Who loves to clean? NOT ME.
Just the same, it has to get done once in a while. For me, that means it has to
happen when company's coming. Please don't judge me.
Because I'm a little hit or miss in my cleaning, I sometimes find myself
without the supplies I should have on hand ... usually in the middle of the
night, when I finally get my rear in gear. That means that many stores are
closed, and I'm probably too lazy to venture out to the ones that are open.
Sewing machine and scraps to the rescue!
First off, I made a cover for my Swiffer duster. The first sample is made with
my old standby fabric -- a t-shirt from the scrap bag!
First, I laid out a fabric rectangle roughly 10 inches square and three layers
of fabric thick with the Swiffer's duster arm on top, and outlined the arm with
a fabric marking pen.
Without the Swiffer on top, this is what the marking looks
I stitched right over my marks, and
then testing the fit on the Swiffer. You want to make sure that it slides on
easily, but is tight enough that it won't fly off while you're dusting.
Next, I cut the cover into a fringe.
I also rounded out the top corners
of my duster.
Once all the fringe was cut, I felt
like it was a little long.
So I trimmed it all off by about 2
I immediately decided I wanted
another one out of fleece. If you've ever pulled fleece fresh from the dryer,
you know it can carry some major static. In this case, that's a good thing.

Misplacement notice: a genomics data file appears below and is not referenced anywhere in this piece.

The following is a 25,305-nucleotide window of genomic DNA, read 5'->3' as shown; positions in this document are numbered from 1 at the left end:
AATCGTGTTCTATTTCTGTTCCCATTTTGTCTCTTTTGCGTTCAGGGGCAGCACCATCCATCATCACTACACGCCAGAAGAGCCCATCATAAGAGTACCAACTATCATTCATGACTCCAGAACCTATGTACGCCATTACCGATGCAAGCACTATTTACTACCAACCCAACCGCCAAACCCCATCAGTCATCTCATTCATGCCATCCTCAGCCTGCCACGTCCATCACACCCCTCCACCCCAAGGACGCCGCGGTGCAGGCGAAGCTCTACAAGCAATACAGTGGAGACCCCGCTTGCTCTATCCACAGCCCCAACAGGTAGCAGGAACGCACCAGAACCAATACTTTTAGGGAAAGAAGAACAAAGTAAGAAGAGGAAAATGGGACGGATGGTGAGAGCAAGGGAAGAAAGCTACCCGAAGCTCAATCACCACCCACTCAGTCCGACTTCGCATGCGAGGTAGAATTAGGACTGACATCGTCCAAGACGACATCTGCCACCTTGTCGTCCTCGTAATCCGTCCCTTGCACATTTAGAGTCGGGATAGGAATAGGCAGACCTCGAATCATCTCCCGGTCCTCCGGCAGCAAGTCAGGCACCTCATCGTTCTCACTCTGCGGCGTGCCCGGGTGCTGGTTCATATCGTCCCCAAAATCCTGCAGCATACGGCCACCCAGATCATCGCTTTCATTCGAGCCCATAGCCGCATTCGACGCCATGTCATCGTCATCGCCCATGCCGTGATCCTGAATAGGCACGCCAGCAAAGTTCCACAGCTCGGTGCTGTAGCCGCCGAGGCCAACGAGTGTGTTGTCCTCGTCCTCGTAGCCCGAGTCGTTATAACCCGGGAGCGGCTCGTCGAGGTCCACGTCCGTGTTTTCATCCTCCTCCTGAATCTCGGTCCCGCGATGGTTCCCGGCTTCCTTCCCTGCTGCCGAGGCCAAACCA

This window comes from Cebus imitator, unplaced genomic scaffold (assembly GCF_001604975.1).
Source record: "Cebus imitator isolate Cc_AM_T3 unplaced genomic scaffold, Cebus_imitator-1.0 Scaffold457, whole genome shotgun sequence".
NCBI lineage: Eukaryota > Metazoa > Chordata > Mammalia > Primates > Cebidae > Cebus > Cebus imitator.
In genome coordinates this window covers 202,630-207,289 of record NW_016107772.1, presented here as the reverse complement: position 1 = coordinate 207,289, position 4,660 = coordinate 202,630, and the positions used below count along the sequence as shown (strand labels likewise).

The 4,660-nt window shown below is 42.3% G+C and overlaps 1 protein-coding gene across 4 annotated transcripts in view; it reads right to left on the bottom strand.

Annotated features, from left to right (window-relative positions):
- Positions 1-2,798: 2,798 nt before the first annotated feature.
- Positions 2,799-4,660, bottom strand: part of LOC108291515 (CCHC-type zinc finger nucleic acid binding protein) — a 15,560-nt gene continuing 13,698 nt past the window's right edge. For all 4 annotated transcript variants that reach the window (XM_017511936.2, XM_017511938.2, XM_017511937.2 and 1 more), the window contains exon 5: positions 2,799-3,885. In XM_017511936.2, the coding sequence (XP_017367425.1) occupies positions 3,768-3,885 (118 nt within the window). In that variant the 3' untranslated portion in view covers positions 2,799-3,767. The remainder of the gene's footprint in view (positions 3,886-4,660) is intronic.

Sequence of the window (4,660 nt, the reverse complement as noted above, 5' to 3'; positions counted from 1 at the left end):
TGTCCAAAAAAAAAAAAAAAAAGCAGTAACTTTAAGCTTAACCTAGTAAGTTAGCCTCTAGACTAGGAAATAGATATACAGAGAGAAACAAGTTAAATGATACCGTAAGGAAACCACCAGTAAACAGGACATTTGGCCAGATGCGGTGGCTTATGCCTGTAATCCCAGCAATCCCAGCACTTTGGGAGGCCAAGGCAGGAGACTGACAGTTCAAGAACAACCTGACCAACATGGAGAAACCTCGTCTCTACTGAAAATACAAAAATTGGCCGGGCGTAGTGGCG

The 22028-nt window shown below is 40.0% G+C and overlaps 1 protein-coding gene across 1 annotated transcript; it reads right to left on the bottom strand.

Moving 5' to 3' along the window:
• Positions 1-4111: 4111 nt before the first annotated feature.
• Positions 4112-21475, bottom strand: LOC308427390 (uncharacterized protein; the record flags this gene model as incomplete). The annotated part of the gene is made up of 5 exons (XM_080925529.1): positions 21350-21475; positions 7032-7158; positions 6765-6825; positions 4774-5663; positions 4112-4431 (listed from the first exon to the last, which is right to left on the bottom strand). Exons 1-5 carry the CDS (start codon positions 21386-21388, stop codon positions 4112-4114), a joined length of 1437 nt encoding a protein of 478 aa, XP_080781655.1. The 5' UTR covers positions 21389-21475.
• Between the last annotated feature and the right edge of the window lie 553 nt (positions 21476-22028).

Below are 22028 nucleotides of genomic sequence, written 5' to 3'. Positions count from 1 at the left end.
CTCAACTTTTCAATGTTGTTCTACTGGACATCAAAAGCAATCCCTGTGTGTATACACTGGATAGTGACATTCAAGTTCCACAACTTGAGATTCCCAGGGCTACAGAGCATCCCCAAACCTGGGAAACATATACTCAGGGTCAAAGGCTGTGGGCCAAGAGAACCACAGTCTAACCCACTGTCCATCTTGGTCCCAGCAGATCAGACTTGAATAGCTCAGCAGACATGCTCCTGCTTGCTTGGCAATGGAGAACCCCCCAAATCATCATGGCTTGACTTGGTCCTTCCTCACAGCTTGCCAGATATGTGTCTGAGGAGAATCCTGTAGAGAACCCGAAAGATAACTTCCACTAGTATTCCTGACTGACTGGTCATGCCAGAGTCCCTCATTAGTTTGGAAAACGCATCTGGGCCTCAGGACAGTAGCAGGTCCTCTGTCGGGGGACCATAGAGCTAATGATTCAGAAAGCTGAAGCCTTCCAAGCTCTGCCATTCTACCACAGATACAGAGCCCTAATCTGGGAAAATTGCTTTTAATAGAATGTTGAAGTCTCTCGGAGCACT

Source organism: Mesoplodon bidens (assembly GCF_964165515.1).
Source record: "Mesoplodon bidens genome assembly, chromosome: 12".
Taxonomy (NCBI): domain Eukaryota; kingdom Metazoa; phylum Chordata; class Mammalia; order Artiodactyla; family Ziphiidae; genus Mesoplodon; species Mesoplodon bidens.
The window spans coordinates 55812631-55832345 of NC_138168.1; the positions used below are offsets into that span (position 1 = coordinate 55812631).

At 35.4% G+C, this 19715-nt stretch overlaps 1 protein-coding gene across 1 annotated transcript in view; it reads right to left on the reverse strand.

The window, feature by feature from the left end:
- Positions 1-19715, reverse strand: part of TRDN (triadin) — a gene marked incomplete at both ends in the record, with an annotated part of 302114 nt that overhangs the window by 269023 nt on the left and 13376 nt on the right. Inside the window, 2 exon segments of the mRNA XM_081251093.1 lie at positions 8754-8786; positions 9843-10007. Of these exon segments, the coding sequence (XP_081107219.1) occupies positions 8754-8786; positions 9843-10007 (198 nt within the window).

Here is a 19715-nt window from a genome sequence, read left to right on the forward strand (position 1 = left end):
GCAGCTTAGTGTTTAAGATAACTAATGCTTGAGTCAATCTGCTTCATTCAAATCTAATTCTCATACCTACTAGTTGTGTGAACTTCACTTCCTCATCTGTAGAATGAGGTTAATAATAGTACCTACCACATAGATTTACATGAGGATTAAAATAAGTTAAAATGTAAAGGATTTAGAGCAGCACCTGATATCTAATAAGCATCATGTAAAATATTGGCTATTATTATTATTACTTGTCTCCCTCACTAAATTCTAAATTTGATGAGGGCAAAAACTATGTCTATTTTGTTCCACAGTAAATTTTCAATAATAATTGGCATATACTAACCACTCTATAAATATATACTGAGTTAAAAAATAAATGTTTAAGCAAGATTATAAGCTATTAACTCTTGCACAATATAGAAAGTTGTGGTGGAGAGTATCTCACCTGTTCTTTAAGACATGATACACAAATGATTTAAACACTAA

Static attracts dust!
As you can see, my fleece Swiffer
cover picked up a boatload of dust on its maiden voyage. (Please don't judge
the amount of dust I had handy for testing purposes.)
Next on my cleaning checklist: mopping (yerg).
For this recycled cleaning wonder, I started with a towel that was no longer
fit for its original use. First, I set the mop on top of my trashed towel and traced it using a Sharpie. The fabric marker wasn't working fantastically with the heavy texture on the towel.
If you're really reluctant to ditch a towel, just a little bit of terry cloth will work fantastically.
Here's the outline without the mop in the way:
Next, I cut around my outline, leaving roughly 3/8 of an inch around the outside.
Next, I used the towel as a pattern piece to cut a matching piece of fleece.
I stitched through both layers, just outside the marker line. Here's the fleece side after stitching:
Next, I drew a rounded shape for my cutout area on the fleece, leaving several inches on each end of the cover.
I cut along my marker line, being careful to only clip the fleece layer. This revealed my gross stained towel underneath. Yay?
Next, I flipped it right side out, and stretched it over my mop! The stretching is why you use fleece for the top layer instead of another layer of towel. It has enough give to go over the shape of the mop, but keeps everything taut while you're cruising along the kitchen floor.
Here's my Wet Jet mop in action!
And here it is, covered in glorp!
If you like to dry mop, an all-fleece version is perfect.
Now that I'm all equipped with custom, reusable, washable cleaning covers, I'll admit that I'm slightly more enthusiastic about chores. Slightly. I think I mostly get excited by the fact that it's a great recycling project that makes actual use of things that would otherwise be trash. AND it will save on cleaning as well, which is a huge win. (Seriously, who wants to spend money on disposable cleaning supplies when that money could go to new fabric?) This is also a quick-as-a-wink pair to whip up -- less than 30 minutes and you're ready to clean like a pro. These could also be made into housewarming gifts in custom colors. Just make sure you also give the recipient something cozy and maybe delicious -- it can't ALL be cleaning supplies!
Happy spring cleaning!